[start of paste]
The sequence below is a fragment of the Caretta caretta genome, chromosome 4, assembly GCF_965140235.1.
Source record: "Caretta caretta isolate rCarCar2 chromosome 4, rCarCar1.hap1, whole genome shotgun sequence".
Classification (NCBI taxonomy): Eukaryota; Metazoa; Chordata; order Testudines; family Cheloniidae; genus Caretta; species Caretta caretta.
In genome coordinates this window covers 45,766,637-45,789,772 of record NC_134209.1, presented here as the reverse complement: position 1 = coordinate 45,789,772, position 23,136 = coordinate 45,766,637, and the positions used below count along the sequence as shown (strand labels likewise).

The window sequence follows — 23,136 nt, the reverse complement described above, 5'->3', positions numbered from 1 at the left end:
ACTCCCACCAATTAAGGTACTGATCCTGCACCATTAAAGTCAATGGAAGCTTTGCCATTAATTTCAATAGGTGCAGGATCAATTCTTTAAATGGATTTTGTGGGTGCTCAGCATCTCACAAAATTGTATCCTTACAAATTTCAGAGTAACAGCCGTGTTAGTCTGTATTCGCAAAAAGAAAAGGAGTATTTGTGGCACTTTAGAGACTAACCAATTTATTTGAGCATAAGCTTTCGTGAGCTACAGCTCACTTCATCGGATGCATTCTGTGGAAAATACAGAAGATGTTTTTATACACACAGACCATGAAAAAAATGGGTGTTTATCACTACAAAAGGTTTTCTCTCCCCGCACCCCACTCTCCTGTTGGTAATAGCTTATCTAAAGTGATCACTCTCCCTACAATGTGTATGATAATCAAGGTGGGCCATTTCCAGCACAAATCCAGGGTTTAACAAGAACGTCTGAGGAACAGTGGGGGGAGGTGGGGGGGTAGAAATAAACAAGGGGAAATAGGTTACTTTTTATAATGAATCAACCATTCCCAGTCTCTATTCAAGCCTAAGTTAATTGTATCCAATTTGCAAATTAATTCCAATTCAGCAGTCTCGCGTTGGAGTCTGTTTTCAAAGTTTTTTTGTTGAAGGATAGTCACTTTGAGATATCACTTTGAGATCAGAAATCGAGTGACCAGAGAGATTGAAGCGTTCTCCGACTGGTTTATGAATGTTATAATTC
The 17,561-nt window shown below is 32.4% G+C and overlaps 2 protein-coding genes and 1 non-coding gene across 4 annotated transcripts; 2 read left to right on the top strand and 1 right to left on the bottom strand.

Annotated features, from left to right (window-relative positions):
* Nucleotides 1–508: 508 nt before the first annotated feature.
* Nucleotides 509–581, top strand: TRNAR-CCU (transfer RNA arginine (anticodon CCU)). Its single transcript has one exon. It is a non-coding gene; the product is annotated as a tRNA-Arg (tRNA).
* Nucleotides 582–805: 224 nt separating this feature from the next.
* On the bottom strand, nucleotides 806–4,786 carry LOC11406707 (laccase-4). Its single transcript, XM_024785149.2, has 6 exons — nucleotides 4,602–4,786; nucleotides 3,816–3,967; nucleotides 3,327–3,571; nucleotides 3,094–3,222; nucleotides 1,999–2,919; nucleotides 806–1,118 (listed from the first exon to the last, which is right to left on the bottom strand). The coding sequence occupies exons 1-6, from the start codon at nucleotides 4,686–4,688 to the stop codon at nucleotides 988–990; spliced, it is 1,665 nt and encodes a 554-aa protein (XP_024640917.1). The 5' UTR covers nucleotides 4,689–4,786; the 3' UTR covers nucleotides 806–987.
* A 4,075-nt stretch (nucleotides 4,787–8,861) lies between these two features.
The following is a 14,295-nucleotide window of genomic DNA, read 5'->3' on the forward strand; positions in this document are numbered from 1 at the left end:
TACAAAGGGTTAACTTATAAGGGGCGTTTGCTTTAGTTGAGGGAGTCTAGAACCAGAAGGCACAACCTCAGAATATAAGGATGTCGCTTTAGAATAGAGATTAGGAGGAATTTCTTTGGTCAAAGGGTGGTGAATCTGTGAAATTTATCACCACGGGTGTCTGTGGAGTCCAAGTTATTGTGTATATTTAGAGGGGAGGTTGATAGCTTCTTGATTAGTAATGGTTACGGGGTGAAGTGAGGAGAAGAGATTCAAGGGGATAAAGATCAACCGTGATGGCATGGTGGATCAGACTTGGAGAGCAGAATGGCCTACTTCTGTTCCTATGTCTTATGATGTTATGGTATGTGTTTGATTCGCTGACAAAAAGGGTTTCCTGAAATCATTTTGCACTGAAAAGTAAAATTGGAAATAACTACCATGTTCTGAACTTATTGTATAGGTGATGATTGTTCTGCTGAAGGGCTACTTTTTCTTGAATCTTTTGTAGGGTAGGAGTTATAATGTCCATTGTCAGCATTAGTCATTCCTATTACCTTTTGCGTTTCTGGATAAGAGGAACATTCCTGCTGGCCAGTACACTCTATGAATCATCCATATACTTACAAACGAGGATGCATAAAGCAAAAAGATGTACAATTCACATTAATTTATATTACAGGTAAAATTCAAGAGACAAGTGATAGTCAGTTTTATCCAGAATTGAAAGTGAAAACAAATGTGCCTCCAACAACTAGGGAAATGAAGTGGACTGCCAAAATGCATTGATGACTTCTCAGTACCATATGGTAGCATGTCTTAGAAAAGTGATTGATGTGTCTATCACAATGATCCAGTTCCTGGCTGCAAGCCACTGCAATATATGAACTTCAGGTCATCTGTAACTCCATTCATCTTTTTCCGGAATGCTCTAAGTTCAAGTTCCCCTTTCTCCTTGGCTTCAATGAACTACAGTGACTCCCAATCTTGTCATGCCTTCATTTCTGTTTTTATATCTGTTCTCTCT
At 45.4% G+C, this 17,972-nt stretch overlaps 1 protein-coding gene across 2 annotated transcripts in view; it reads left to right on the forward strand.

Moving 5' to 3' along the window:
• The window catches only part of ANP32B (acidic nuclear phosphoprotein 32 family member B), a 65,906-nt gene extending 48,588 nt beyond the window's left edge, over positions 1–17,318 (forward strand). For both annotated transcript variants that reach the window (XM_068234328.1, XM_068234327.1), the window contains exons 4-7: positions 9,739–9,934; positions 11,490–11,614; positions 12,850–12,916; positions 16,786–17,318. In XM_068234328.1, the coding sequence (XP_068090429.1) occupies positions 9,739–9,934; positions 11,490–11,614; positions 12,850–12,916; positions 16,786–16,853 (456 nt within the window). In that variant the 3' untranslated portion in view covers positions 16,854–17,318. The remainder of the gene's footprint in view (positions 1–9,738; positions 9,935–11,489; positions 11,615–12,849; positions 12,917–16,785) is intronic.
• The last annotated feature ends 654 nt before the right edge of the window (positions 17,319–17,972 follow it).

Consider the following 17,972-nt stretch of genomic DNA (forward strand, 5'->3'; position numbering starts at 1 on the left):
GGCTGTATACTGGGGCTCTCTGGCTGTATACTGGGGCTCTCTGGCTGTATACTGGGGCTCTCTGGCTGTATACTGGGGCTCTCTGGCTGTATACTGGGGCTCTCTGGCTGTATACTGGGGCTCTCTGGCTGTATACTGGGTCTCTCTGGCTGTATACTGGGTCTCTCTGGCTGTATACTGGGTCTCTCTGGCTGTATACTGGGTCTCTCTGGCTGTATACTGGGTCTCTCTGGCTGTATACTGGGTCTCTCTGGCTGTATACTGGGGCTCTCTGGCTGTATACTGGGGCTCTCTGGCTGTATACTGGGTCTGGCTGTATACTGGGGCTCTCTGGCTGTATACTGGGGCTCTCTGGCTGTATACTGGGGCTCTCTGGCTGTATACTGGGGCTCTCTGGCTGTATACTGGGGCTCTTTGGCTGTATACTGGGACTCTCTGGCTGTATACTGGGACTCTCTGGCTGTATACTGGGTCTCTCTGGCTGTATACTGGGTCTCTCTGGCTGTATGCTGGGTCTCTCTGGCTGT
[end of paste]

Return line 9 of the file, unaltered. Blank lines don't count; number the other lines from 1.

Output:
* Nucleotides 1–508: 508 nt before the first annotated feature.